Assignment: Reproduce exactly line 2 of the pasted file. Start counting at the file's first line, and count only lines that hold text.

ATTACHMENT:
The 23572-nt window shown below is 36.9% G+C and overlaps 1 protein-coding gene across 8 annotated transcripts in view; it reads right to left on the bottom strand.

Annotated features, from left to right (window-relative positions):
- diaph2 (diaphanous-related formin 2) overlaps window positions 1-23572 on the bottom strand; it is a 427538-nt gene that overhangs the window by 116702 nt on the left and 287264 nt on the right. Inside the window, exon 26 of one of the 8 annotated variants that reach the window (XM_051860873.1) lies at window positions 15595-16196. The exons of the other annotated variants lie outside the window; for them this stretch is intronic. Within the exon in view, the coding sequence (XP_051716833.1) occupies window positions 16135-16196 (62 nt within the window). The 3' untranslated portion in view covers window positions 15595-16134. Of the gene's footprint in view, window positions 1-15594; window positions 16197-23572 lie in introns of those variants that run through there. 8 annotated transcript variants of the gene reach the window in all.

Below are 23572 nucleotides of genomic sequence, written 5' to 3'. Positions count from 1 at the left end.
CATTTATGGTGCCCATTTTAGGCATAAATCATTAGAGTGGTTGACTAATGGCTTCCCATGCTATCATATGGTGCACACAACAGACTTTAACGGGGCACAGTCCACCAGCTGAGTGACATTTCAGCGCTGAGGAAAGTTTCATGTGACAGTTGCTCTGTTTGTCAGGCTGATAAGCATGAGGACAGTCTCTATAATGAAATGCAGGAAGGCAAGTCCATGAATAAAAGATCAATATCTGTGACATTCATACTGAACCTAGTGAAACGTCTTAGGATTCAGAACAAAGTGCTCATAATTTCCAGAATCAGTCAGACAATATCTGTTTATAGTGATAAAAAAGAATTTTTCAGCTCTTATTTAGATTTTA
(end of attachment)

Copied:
Annotated features, from left to right (window-relative positions):